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Hollywood launches sexual harassment commission in wake of Weinstein scandal
A special commission has been set up in the United States to combat sexual misconduct in the entertainment business. This comes in the wake of multiple revelations of sex abuse by some of the biggest names in the US film industry, unleashed by allegations of abuse against film moghul Harvey Weinstein.
The establishment of the Commission on Sexual Harassment and Advancing Equality in the Workplace was announced on Friday, following a meeting convened by Star Wars producer Kathleen Kennedy.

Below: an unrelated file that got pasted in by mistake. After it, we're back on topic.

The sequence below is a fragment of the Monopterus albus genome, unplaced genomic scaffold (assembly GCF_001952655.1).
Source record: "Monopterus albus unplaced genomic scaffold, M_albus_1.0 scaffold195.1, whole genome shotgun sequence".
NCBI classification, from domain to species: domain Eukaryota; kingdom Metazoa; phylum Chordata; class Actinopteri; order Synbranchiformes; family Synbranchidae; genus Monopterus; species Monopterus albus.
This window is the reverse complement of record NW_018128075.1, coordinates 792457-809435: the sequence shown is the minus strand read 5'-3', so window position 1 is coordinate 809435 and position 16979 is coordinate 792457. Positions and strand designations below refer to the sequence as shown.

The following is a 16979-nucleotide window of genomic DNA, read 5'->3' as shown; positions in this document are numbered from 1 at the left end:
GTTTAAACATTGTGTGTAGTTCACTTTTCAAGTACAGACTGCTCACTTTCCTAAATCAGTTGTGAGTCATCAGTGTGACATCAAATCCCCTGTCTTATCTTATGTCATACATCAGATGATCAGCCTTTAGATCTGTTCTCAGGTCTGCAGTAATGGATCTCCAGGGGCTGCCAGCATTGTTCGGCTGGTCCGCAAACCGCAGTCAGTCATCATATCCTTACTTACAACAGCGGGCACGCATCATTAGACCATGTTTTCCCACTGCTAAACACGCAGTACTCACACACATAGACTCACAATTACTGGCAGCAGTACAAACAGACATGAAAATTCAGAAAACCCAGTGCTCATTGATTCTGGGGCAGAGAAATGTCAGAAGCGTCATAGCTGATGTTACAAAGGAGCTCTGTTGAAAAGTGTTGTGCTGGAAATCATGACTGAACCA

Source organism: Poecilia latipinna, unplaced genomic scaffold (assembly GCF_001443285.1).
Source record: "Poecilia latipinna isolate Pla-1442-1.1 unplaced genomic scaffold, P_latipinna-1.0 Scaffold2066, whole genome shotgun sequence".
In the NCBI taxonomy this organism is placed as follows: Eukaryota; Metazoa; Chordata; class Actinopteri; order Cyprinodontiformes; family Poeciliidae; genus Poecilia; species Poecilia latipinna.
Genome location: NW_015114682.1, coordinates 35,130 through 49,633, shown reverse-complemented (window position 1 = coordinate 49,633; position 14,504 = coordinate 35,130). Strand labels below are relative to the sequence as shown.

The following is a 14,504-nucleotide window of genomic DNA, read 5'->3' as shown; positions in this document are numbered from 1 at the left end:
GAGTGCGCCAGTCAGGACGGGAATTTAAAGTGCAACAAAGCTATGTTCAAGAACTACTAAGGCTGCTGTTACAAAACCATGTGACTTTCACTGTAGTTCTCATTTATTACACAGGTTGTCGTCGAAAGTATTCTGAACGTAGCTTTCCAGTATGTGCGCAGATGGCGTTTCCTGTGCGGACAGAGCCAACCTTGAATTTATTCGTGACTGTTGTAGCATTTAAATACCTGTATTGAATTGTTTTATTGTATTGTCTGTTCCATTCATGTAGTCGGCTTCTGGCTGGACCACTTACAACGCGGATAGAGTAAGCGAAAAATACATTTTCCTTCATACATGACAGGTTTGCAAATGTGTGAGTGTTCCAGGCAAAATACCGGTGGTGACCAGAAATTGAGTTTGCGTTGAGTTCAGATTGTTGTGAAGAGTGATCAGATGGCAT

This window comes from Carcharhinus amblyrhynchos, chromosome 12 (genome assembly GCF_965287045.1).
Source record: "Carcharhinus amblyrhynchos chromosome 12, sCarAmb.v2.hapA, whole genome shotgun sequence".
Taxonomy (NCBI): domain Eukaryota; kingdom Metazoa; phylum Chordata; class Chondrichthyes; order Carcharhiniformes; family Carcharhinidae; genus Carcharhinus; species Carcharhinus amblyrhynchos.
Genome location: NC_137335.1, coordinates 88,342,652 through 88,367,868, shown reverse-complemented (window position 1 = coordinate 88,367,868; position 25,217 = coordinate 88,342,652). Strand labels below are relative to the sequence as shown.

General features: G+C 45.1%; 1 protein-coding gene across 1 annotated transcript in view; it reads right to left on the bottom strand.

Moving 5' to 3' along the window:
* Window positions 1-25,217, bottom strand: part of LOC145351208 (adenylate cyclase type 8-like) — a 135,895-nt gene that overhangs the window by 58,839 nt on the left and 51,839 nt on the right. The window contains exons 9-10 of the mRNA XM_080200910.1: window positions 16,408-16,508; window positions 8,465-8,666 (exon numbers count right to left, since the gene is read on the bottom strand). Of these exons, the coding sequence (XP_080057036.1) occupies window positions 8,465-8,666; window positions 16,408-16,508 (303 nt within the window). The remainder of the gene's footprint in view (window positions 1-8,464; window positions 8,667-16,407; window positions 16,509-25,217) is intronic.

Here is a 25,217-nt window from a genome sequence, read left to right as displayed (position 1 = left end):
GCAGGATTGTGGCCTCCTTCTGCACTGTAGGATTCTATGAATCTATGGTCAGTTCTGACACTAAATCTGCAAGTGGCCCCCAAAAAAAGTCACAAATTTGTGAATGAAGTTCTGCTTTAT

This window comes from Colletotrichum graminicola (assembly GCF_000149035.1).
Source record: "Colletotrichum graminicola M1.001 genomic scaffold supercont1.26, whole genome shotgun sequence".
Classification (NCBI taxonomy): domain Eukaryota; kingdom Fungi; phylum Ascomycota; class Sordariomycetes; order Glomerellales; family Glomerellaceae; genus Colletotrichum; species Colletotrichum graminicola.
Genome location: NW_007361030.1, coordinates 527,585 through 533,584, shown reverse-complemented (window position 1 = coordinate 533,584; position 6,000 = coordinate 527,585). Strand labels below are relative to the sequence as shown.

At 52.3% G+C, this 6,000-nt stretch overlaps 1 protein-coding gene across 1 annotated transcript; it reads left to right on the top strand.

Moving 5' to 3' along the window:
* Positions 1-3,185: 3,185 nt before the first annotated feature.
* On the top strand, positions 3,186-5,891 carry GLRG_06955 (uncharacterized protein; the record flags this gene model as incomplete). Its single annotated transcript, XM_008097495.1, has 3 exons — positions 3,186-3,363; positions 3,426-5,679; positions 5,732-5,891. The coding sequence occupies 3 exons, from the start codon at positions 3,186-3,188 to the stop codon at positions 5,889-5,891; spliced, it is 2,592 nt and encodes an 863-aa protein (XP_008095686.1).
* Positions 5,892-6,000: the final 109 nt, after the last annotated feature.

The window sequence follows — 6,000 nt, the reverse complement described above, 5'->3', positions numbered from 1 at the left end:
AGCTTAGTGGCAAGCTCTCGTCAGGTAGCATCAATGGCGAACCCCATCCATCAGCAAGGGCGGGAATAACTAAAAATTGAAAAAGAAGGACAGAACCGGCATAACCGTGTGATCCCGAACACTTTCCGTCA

It will reconvene in 2018.
Chief executives of nearly every major Hollywood studio, TV network and record label attended the first meeting and agreed to fund the new body, which will include heads of Disney, Paramount, Universal and CBS.
Many of the major talent agencies and unions that represent entertainers also signed on.
Anita Hill to chair
The group will be chaired by lawyer and academic Anita Hill.
Hill brought sexual harassment to national prominence in the US in 1991 when she testified that Supreme Court nominee Clarence Thomas had sexually harassed her when he was her boss at the Department for Education and at the Equal Employment Opportunity Commission.
After her private allegations were leaked to the press, she testified publicly at a televised investigative committee where her allegations came under attack.
Thomas was eventually confirmed in the position, despite her testimony.
Now a professor at Brandeis University in Boston, Hill said it was "time to end the culture of silence".